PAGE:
My wife Esther and I decided to go by public transportation to attend a concert in Bern, the capital of Switzerland. By not driving, we hoped to avoid the hassle of traffic and parking, in spite of needing to ride two busses and two trains to get there, along with a bit of walking to our final destination. The difference in time was only about 15 minutes. Are we glad we did not drive!
As we walked toward the concert hall after our arrival by train in Bern, we discovered that the street we wanted to take was overrun by police and blocked by barricades. We took an adjoining street, even though it wasn’t the most direct route. Approaching the square near the national government building, we began to hear a loud roar which increased in volume as we drew nearer. Suddenly a fierce gale-like wind hit us, even though we were under an arcade. We could see people in the open square ahead of us hanging on to their hats, and others pointing their cameras skyward.
|Source (Jürg Spori): Berner Zeitung Online|
When we came out on to the open square, we saw a military helicopter overhead, hovering just above the tallest buildings. The noise and wind were overpowering. I had to hang on dearly to my ubiquitous beret if I wanted to continue my signature look. We continued on our way, beret intact, soon out of the reach of the turbulent noise and wind. We still had no idea what was going on.
After walking several more blocks, we turned a corner and saw the outline of the concert hall; our destination. The closer we got, the more worried we became. The barricades and the police presence continued right up to the front door of the concert hall. Would the disruption, for whatever reason, prevent the concert from happening?
We were early enough to linger along the barricades to hopefully figure out what was going on. A large group of Asian-looking people were lined up against the barricades, many waving flags. We assumed they were tourists—there are nearly always groups of Asian tourists to be seen touring Switzerland. We were a little too shy to ask other bystanders what was happening. Soon an escorted motorcade of very official-looking limousines drove past. Whoever, or whatever caused all the commotion was probably leaving at the very moment.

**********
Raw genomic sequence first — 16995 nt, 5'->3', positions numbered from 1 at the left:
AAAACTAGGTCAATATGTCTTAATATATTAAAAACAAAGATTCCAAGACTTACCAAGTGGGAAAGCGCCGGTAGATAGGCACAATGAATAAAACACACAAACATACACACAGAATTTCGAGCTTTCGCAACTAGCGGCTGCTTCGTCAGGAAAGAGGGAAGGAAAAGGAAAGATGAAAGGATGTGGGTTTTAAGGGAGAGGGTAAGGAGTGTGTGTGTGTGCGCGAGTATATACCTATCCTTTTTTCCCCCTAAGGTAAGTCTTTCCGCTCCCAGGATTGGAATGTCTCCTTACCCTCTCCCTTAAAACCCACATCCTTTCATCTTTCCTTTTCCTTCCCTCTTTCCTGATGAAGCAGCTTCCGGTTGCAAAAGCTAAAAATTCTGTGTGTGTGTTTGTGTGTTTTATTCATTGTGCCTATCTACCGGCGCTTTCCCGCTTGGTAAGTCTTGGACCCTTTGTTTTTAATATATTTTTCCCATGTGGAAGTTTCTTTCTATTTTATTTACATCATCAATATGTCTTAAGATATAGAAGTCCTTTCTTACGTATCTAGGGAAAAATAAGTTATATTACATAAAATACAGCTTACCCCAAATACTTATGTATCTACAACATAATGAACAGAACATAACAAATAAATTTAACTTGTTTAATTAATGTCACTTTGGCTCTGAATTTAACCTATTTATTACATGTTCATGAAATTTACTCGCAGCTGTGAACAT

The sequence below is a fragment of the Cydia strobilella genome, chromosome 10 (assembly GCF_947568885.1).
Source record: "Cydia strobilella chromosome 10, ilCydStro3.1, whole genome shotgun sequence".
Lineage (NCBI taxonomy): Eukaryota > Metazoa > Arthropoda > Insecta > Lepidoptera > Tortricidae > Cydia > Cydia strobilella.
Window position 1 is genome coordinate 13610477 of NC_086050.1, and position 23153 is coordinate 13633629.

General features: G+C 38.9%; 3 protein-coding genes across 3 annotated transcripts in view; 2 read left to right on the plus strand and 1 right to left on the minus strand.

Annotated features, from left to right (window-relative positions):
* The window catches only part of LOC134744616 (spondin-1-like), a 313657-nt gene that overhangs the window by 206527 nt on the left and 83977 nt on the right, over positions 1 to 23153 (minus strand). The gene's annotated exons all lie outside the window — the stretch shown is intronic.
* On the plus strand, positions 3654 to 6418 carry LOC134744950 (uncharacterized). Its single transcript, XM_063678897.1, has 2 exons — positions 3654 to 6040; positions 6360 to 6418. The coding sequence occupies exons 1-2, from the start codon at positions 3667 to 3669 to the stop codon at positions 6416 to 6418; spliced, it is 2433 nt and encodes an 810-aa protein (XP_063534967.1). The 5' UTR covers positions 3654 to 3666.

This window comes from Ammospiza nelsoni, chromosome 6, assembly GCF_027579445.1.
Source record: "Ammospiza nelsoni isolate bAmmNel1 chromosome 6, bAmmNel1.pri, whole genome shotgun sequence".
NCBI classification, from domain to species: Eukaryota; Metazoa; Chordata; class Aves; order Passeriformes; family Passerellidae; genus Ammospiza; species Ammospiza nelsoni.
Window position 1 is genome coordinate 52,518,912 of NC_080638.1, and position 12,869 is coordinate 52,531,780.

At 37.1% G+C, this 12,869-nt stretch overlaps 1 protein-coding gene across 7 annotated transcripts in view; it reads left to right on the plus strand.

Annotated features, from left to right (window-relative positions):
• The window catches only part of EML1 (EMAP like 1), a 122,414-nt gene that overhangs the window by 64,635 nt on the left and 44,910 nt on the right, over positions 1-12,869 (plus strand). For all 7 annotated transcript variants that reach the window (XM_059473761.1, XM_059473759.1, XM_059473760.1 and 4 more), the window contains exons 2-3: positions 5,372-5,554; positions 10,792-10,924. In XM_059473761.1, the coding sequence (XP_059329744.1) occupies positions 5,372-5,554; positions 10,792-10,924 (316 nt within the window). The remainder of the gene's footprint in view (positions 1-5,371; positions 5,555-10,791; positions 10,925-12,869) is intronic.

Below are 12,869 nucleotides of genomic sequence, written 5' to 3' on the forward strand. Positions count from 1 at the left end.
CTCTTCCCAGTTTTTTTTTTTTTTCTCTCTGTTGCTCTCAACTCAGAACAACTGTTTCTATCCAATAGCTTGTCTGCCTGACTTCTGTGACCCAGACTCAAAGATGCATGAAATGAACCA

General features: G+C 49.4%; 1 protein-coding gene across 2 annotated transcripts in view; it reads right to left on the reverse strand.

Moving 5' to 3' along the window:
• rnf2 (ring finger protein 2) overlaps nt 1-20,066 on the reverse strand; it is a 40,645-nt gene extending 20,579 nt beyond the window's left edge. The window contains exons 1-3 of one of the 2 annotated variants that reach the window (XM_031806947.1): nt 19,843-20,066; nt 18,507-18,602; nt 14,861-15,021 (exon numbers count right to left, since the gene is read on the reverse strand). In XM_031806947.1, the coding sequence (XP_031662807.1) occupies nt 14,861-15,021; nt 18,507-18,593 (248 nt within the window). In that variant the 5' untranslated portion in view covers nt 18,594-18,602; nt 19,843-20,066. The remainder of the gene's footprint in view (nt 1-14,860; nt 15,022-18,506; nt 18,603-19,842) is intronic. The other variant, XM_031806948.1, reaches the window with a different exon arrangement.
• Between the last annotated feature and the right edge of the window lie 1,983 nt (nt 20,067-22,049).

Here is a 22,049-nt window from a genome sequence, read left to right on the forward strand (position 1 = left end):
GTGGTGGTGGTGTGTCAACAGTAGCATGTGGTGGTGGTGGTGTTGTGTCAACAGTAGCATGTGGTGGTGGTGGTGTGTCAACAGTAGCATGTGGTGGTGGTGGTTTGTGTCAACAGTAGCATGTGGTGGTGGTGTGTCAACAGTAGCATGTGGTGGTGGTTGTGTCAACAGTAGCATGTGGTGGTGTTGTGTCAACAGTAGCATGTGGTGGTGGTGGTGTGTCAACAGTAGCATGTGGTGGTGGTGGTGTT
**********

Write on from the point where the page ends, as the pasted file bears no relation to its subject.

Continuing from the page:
As the noise from two helicopters droned on in the distance, we saw that
When the concert was over, we headed to catch our train. A light snow was falling. The barricades were still up, and although fewer in number, security was still evident all along our walk back, but no more helicopters. As soon as got home, we turned on the news. Apparently the president of China was making an official state visit to Switzerland, and there were fairly massive protests, by Swiss standards, against China’s oppression of Tibet. The escorted motorcade we witnessed was probably the president of China, Xi Jinping, being shuttled from the capital building to where he was spending the night.
I wonder how long it would have taken for us to find parking, had we driven? Or how far from our destination would we have been allowed to park, considering the thigh security? Although expensive, I am forever grateful for the availability and efficiency of Swiss public transportation.
Now an interesting footnote to this story. When we boarded the first bus in Aarberg, there were two women at the front of the bus chatting merrily away. Nothing unusual. We noticed that the same two women boarded the train to Bern. As we neared the concert hall, we spotted the same two women lingering at the barricades to see what was happening. Sure enough, they entered the concert hall just before us to attend the same concert. Indeed, we saw them on the same trains home. Excitement, glorious music, coincidence, and just another day in our year-long adventure in Switzerland.
Source of picture and news: Berner Zeitung Online